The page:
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    President visits Iran’s only Christian & best neighbor

    A joint statement by Ahmadi-nejad and his Armenian counterpart, Serzh Sarkisian, said the two politically isolated countries planned to step up cooperation.  The pair signed a batch of agreements meant to foster closer ties.

    “The presidents expressed their determination to develop a friendly and mutually beneficial bilateral relationship,” said the statement issued by Sarkisian’s office.

    Ex-Soviet Armenia has always nurtured ties with Iran because it suffers persistent political disputes with two of its other neighbors, Turkey and Azer-baijan, which have led to an economic blockade and closed borders.  Most of Armenia’s trade moves through Iran, making good ties essential.

    The two states have found further common ground because Iran also has a tense relationship with Armenia’s enemy, Azer-baijan; the two fought a war in the 1990s over the disputed territory of Nagorno-Karabakh, an enclave populated mainly by ethnic Armenians but lodged inside Azerbaijan.

    Azerbaijanis seethe with anger at Iran’s failure to help then regain Nagorno-Karabakh.  Many believe Tehran is quite happy to have Armenia occupying the area because Armenia is willing to back Iran even when Azerbaijan does not.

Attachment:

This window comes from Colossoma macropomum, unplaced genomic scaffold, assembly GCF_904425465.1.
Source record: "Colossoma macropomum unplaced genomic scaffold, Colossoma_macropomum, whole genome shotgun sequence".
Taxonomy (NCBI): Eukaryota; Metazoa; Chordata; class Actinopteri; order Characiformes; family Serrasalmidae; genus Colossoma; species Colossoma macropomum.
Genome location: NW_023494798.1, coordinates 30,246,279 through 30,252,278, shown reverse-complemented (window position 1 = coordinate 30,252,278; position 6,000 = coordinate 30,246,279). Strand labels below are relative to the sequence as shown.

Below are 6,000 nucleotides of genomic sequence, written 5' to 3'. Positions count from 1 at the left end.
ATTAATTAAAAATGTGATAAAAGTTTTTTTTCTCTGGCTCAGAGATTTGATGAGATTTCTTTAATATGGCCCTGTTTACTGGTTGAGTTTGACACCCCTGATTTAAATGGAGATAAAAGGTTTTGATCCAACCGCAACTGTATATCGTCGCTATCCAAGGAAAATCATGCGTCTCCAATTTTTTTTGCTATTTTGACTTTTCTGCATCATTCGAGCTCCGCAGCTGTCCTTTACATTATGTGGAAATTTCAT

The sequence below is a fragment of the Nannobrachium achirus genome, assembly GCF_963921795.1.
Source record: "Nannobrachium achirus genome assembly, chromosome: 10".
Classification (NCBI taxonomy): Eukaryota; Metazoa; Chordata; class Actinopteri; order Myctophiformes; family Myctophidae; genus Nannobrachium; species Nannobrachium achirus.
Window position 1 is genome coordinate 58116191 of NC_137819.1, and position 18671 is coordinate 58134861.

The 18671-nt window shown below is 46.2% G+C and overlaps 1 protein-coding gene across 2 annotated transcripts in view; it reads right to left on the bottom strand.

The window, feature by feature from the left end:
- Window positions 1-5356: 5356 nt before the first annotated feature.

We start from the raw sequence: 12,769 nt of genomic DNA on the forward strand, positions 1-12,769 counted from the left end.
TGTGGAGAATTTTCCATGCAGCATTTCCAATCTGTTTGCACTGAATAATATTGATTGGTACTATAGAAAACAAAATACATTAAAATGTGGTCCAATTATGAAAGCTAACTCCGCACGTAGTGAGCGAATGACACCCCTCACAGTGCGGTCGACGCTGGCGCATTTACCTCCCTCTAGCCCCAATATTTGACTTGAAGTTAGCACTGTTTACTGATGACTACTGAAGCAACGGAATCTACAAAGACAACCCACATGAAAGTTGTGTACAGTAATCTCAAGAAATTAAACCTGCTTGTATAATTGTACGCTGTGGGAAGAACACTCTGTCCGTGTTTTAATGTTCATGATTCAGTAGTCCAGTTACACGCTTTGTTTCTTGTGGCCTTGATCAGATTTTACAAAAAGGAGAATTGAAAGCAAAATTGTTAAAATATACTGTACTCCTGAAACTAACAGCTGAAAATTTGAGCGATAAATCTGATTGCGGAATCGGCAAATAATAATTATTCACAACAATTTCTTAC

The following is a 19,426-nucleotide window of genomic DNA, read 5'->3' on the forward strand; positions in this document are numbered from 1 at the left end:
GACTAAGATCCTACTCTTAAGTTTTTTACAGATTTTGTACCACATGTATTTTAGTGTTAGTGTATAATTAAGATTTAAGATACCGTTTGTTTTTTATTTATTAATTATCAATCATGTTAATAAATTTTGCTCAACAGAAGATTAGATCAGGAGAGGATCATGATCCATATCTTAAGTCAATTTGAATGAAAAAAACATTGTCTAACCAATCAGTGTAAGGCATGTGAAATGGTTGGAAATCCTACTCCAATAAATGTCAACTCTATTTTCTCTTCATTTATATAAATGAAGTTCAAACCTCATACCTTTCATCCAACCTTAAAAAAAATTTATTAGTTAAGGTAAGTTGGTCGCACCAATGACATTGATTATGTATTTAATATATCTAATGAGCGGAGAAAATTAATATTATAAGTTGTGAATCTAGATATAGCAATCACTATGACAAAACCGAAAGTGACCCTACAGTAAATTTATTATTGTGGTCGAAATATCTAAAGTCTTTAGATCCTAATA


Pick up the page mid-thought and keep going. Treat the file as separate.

Several years ago, an American reporter sitting for hours at the border where trucks from Armenia brought goods into Nagorno-Karabakh said almost all the trucks had Iranian license plates.

    Tehran’s relationship with Baku is complicated by its huge ethnic Azerbaijani minority and Azerbaijan’s close diplomatic and economic links with the United States.

    The irony is that Iran has difficult if not testy relations with the bulk of its 12 Muslim neighbors, but smooth sailing with its solitary Christian neighbor.

    Sergey Minasian, an analyst at the Caucasus Media Institute, said, “For Armenia, which is under blockade by Azerbaijan and Turkey, Iran is a way out to the world. And for Iran, Armenia is a country through which it’s possible to go out to the West.”

    The joint statement said six agreements were signed during Ahmadi-nejad’s visit including an energy cooperation deal and a memorandum about Iranian development assistance to Armenia.

    A timetable was also agreed on for the joint construction of a hydroelectric power station on the Aras River, which forms their mutual border.

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